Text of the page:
2)   The rules apply to everybody. The last player on the bench must be treated like your starting center-fielder when the rules of the team are concerned.  I’ve seen plenty of coaches place their team on an uneven field.  When the rules are administered with bias, more turmoil within the framework of the team will arise.  I had a starting catcher that threw a bat into a fence after striking out.  He ran numerous foul poles after that game. As well, he was suspended for 1 game. The next game was against our conference rival.  A bush league coach would’ve skipped the suspension or moved it to game of lesser importance.  I will agree that by suspending that player for such a big game it cost us on that day.  But it was amazing how gentle our boys became with the equipment.

3)   Don’t bring others down with you. If you have a player that is in violation of the rules and you try to persuade others into letting that player slide, you’re a bush league coach.  Don’t pressure others into helping you cut corners.  For example, if a player is in violation of academic eligibility rules at your school.  When you talk to their teachers about it, don’t pressure them into giving the kid a break or changing the grade. School comes first!!! No questions.  Playing any sport for a school is a privilege, not a right.  The non-bush league coach asks the teachers of the ineligible player for a list of missing assignments that he needs to get caught up on, in order to eventually get himself eligible.

DUTY BY DESIGN: A Duty Roster for the Gear

 “Let everyone sweep in front of his own door, and the whole world will be clean.”

-Johann Wolfgang von Goethe 

       A term that coaches throw around loosely is “practice maximization”.  Ask any coach about his practices, and you’ll probably hear him describe his own strategies for running an “efficient practice”.  Then he will proceed to tell you about drills.  That’s great, but I feel that a truly maximized practice starts before actual “practice time”.

            Due to the climate in Illinois high school seasons typically start with about two-three weeks of indoor practices.  I really get a feel for my players’ attitudes and work ethic before we actually get outside.  Therefore, when I create my practice “duty roster” I know who to team up on certain jobs. For example, I will try to pair up a very responsible player with one or two who might still be a little rough around the edges.  As well, I may have a player that feels he stands alone.   We all know this guy.  He can do no wrong in his own mind.  He will usually draw a grittier type of job, like sweeping out dugouts and emptying garbage cans.  I think the politically correct term would be “Player in charge broom activities and sanitation supervision.”   Seriously, practice needs to actually start on time, not 5 or 10 minutes later than planned for because everyone is waiting for equipment.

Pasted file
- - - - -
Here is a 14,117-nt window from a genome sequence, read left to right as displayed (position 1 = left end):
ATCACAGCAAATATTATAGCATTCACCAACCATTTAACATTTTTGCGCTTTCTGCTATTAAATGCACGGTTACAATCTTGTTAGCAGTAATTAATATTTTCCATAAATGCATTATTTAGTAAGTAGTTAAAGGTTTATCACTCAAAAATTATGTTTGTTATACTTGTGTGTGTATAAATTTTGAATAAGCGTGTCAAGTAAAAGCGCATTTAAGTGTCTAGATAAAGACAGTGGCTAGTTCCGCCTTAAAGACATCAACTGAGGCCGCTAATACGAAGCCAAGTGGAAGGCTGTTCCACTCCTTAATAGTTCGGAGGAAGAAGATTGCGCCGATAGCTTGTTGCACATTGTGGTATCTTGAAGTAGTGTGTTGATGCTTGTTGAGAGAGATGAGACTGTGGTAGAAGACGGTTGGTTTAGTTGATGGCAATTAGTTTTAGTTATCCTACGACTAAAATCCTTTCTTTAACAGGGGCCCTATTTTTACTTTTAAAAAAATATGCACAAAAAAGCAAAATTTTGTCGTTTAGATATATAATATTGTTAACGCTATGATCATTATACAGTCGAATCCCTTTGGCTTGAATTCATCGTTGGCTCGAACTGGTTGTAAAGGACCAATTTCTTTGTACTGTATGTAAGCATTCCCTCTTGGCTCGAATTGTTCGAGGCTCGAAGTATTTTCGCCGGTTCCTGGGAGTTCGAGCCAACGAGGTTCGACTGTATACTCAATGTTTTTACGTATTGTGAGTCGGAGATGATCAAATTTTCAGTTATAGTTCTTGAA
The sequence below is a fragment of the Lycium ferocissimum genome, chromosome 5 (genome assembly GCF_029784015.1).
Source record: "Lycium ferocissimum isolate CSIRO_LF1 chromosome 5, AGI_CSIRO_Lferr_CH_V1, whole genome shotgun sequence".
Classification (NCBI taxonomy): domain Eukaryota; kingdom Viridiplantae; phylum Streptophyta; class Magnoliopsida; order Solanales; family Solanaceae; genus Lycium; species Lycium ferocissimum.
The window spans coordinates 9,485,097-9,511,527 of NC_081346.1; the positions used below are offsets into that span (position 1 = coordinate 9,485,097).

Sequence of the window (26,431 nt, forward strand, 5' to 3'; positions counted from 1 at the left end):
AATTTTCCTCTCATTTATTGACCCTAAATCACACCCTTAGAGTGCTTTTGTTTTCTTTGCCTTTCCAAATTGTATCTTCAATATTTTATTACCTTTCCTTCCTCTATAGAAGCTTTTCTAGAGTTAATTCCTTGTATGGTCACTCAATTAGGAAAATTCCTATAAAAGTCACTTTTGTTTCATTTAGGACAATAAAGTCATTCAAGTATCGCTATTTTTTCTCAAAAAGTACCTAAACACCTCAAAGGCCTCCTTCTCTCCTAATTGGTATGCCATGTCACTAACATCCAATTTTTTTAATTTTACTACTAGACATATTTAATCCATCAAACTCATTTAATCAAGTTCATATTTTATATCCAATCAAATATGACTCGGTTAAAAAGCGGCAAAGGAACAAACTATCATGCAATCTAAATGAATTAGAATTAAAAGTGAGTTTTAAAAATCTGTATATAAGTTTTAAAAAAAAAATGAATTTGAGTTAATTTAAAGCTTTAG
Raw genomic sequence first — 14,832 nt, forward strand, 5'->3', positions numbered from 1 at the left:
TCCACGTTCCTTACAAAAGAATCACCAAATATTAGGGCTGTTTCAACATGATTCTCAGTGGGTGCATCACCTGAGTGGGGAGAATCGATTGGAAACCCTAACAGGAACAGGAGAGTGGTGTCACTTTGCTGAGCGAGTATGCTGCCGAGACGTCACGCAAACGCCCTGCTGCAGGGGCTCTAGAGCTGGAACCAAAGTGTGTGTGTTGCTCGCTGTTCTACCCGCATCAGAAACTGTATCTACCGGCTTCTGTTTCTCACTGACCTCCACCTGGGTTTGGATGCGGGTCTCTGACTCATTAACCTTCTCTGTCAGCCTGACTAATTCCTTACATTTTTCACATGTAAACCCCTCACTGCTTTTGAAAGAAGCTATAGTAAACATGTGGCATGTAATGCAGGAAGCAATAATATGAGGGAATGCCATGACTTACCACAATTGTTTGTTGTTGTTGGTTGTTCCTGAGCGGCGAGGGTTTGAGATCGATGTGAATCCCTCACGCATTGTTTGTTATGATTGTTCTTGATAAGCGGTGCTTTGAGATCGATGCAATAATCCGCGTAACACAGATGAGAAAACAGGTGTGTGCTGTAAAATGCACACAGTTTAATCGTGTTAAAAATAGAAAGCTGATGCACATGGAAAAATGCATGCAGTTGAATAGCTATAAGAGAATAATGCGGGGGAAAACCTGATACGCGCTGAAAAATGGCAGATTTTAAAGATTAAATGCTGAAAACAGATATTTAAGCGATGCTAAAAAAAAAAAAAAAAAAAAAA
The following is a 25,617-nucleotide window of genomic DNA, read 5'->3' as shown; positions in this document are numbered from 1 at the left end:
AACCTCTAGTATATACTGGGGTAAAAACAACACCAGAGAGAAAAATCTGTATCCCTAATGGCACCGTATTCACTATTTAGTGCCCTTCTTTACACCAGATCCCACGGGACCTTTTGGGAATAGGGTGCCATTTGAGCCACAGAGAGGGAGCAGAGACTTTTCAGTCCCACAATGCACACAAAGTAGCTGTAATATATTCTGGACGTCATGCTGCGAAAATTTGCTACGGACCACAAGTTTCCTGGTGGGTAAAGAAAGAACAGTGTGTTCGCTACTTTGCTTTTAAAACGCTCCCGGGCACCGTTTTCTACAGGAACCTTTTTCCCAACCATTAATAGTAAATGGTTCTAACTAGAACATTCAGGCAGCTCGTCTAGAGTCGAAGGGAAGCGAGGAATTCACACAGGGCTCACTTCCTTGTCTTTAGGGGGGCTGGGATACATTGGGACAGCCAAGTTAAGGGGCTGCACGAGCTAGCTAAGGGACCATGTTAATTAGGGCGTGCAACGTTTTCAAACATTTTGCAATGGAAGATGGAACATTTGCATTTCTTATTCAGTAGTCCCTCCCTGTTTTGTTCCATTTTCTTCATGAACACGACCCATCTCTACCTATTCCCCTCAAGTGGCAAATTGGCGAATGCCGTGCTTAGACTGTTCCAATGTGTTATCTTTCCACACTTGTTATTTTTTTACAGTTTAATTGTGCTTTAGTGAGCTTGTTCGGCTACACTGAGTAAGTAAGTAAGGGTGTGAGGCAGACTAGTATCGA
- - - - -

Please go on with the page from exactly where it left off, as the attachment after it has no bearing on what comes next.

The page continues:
During practice we shift gears frequently. We need to have quick access to necessary training tools and safety items.  By creating a duty roster and assigning roles, these things are always at your fingertips. No one wants to stop the flow of a good practice to wait for a screen to be assembled or a bag to be unpacked.  Next, the roster also is great on game days.  We have a 3-4 station batting practice before a game. The roster makes this go much more smoothly and timely.  Finally, at the end of practice, the duty roster kicks in again.  Those players responsible for a certain job at the beginning of practice are then responsible at the end. This is in addition to completely raking and leveling our infield.   If something gets left undone, all I need to do is reference the duty roster and take care of that accordingly (usually a dozen foul poles or 10- 60 yd sprints).  Here’s a copy of an old duty roster.  You can see how simple it is.


DUTY                                                         NAME                                                

FUNGOES SCREENS                                O’KRASKI, LIEBHART


OUTFIELD MACHINE                             BARICHELLO


BASES                                                           KUNTZ, BROWN

ALL CATCHER’S GEAR                           WASHKO

PITCHER’S SCREEN                                  DEVERA, LEPPER

RUBBER MAT                                             DEVERA

BATS & SCULLIES HUNG                        WARGO

SWEEPER                                                     SCUDDER



       The players need to take ownership in the program. This goes right down to the dirtiest; most beat up, smelliest ball in the bottom of the bucket.  If they can see the need for the gear to be out and ready before practice and tidy and put away after practice.  They will take more pride in their effort at practice that day and ultimately in each and every game.  In turn, the duty roster makes them accountable not only to the coach, but also to each other.  For example if one player notices that second base is not out. He will probably say something to the player that is responsible for that base.  The players know that the coach will not be pleased if practice has begun and the necessary equipment is not in place.   

            If you need motivation to do this, think of this. Pretend a major league scout is coming to see one of your players.  How do you want your program perceived?  I know I said the scout is coming to look at one of your players, but don’t you think he will make a judgment about the type of program your player comes from?  I don’t want someone to think that my boys are sloppy and “bush”.